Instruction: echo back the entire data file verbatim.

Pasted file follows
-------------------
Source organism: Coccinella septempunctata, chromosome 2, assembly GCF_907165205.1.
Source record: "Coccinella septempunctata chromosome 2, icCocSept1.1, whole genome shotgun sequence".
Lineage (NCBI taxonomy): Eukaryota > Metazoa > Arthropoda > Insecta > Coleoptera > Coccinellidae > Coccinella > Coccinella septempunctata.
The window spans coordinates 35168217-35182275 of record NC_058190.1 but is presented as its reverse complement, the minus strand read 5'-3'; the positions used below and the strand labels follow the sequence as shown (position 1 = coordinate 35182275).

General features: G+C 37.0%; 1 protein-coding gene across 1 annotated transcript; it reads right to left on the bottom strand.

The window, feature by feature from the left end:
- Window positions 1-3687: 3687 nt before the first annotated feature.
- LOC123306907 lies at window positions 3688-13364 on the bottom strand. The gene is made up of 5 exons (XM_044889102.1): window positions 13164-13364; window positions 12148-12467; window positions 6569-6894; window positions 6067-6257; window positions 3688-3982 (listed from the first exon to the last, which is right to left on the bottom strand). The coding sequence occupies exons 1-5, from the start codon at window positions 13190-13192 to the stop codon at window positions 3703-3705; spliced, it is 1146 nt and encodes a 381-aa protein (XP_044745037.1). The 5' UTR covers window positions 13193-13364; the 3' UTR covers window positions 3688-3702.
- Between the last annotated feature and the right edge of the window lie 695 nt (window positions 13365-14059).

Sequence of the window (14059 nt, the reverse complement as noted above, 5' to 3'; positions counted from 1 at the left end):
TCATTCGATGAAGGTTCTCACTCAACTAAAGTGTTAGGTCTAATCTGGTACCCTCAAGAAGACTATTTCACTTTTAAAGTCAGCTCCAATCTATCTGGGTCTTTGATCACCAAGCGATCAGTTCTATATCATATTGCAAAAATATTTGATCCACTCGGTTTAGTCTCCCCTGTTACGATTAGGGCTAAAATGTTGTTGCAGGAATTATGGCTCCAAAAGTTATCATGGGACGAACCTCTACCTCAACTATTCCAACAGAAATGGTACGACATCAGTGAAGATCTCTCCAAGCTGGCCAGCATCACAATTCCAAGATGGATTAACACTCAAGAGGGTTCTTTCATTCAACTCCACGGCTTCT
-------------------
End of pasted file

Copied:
Source organism: Coccinella septempunctata, chromosome 2, assembly GCF_907165205.1.
Source record: "Coccinella septempunctata chromosome 2, icCocSept1.1, whole genome shotgun sequence".
Lineage (NCBI taxonomy): Eukaryota > Metazoa > Arthropoda > Insecta > Coleoptera > Coccinellidae > Coccinella > Coccinella septempunctata.
The window spans coordinates 35168217-35182275 of record NC_058190.1 but is presented as its reverse complement, the minus strand read 5'-3'; the positions used below and the strand labels follow the sequence as shown (position 1 = coordinate 35182275).

General features: G+C 37.0%; 1 protein-coding gene across 1 annotated transcript; it reads right to left on the bottom strand.

The window, feature by feature from the left end:
- Window positions 1-3687: 3687 nt before the first annotated feature.
- LOC123306907 lies at window positions 3688-13364 on the bottom strand. The gene is made up of 5 exons (XM_044889102.1): window positions 13164-13364; window positions 12148-12467; window positions 6569-6894; window positions 6067-6257; window positions 3688-3982 (listed from the first exon to the last, which is right to left on the bottom strand). The coding sequence occupies exons 1-5, from the start codon at window positions 13190-13192 to the stop codon at window positions 3703-3705; spliced, it is 1146 nt and encodes a 381-aa protein (XP_044745037.1). The 5' UTR covers window positions 13193-13364; the 3' UTR covers window positions 3688-3702.
- Between the last annotated feature and the right edge of the window lie 695 nt (window positions 13365-14059).

Sequence of the window (14059 nt, the reverse complement as noted above, 5' to 3'; positions counted from 1 at the left end):
TCATTCGATGAAGGTTCTCACTCAACTAAAGTGTTAGGTCTAATCTGGTACCCTCAAGAAGACTATTTCACTTTTAAAGTCAGCTCCAATCTATCTGGGTCTTTGATCACCAAGCGATCAGTTCTATATCATATTGCAAAAATATTTGATCCACTCGGTTTAGTCTCCCCTGTTACGATTAGGGCTAAAATGTTGTTGCAGGAATTATGGCTCCAAAAGTTATCATGGGACGAACCTCTACCTCAACTATTCCAACAGAAATGGTACGACATCAGTGAAGATCTCTCCAAGCTGGCCAGCATCACAATTCCAAGATGGATTAACACTCAAGAGGGTTCTTTCATTCAACTCCACGGCTTCT